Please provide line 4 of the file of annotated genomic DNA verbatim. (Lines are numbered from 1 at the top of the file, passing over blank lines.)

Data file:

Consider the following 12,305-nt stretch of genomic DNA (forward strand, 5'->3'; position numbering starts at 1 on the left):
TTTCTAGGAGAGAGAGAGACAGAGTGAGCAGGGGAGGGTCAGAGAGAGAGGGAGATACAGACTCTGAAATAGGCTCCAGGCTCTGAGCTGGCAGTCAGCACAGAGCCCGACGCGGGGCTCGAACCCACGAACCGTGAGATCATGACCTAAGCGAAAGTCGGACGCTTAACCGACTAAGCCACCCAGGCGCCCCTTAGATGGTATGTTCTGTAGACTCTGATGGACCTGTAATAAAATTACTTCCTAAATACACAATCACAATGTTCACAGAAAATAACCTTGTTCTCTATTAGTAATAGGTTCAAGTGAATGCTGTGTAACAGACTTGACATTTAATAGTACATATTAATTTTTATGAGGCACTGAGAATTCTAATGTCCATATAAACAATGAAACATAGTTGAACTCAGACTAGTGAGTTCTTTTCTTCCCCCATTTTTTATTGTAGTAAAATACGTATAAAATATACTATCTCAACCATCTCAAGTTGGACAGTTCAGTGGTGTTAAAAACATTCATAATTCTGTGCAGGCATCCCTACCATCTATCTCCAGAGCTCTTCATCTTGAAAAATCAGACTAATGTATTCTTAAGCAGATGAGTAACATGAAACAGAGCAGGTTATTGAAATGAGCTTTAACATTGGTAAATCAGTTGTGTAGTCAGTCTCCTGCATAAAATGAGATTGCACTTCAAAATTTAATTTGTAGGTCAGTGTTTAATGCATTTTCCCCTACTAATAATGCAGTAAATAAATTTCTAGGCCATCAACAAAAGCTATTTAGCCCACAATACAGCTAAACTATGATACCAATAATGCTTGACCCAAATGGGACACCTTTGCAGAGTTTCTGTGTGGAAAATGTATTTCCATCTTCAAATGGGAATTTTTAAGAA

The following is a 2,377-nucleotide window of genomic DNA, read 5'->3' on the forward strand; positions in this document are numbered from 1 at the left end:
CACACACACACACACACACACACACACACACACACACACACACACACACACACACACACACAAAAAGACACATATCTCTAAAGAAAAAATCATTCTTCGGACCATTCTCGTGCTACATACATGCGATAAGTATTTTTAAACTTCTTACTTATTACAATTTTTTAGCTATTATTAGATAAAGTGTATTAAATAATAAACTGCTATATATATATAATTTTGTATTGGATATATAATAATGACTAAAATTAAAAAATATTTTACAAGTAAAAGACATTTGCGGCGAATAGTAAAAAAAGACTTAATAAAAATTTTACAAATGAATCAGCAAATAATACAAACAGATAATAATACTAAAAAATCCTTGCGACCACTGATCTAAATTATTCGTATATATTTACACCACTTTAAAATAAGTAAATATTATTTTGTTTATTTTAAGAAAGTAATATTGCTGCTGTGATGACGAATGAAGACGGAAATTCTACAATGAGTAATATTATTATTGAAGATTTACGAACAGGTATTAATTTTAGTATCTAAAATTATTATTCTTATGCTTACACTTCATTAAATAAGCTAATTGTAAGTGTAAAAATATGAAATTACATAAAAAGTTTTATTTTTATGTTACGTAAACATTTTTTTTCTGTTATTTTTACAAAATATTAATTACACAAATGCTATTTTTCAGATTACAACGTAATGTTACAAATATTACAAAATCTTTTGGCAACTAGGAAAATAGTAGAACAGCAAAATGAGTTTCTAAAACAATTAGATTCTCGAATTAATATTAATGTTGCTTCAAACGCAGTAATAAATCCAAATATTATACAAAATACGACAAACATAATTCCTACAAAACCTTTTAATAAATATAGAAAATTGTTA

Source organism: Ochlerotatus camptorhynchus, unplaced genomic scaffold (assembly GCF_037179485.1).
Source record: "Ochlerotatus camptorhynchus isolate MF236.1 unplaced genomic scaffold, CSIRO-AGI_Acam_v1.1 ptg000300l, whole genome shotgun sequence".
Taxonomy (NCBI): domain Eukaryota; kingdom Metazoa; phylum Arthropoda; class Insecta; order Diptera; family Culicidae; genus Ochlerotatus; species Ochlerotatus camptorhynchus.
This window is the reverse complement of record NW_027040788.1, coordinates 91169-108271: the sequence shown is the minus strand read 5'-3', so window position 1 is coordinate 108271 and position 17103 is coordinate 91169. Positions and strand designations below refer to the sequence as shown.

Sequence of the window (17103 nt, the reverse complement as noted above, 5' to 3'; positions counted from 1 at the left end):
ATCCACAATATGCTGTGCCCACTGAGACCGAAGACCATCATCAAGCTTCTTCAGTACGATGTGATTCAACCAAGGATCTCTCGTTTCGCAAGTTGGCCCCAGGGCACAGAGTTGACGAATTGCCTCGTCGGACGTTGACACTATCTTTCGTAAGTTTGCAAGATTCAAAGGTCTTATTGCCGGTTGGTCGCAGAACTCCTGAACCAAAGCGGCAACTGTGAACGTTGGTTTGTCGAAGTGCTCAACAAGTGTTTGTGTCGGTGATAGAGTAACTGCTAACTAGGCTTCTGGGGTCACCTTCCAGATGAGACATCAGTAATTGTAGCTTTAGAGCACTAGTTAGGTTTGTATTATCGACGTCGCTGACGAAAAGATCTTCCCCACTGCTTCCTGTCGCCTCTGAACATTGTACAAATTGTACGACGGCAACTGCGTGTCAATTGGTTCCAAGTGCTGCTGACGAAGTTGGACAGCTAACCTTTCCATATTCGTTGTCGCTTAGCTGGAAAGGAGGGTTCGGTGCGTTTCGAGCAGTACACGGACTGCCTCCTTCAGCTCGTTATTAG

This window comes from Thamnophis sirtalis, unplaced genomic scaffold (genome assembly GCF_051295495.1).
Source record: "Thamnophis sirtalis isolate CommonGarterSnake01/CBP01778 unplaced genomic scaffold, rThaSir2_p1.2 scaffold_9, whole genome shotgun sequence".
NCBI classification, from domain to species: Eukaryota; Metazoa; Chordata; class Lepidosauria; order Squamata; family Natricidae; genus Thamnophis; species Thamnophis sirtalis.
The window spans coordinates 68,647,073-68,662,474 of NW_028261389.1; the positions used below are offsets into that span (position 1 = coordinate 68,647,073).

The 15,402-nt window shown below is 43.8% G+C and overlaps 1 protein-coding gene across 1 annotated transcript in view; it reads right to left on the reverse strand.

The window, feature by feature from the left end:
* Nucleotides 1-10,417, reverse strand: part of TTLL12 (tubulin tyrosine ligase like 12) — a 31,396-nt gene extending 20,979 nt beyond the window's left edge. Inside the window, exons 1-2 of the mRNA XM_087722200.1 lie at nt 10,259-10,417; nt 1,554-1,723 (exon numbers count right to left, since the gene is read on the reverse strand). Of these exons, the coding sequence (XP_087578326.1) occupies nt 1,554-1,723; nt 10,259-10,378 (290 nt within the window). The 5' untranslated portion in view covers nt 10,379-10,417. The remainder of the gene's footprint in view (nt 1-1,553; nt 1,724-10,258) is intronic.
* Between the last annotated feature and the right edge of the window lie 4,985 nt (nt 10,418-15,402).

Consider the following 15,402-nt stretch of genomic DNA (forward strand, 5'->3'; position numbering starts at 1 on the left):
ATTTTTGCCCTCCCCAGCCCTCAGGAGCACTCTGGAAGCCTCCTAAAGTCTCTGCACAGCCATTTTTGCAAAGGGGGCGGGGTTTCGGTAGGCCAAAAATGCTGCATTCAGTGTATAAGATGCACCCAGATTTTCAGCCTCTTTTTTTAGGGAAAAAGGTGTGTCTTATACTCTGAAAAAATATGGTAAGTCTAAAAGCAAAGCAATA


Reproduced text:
CACACACACACACACACACACACACACACACACACACACACACACACACACACACACACACAAAAAGACACATATCTCTAAAGAAAAAATCATTCTTCGGACCATTCTCGTGCTACATACATGCGATAAGTATTTTTAAACTTCTTACTTATTACAATTTTTTAGCTATTATTAGATAAAGTGTATTAAATAATAAACTGCTATATATATATAATTTTGTATTGGATATATAATAATGACTAAAATTAAAAAATATTTTACAAGTAAAAGACATTTGCGGCGAATAGTAAAAAAAGACTTAATAAAAATTTTACAAATGAATCAGCAAATAATACAAACAGATAATAATACTAAAAAATCCTTGCGACCACTGATCTAAATTATTCGTATATATTTACACCACTTTAAAATAAGTAAATATTATTTTGTTTATTTTAAGAAAGTAATATTGCTGCTGTGATGACGAATGAAGACGGAAATTCTACAATGAGTAATATTATTATTGAAGATTTACGAACAGGTATTAATTTTAGTATCTAAAATTATTATTCTTATGCTTACACTTCATTAAATAAGCTAATTGTAAGTGTAAAAATATGAAATTACATAAAAAGTTTTATTTTTATGTTACGTAAACATTTTTTTTCTGTTATTTTTACAAAATATTAATTACACAAATGCTATTTTTCAGATTACAACGTAATGTTACAAATATTACAAAATCTTTTGGCAACTAGGAAAATAGTAGAACAGCAAAATGAGTTTCTAAAACAATTAGATTCTCGAATTAATATTAATGTTGCTTCAAACGCAGTAATAAATCCAAATATTATACAAAATACGACAAACATAATTCCTACAAAACCTTTTAATAAATATAGAAAATTGTTA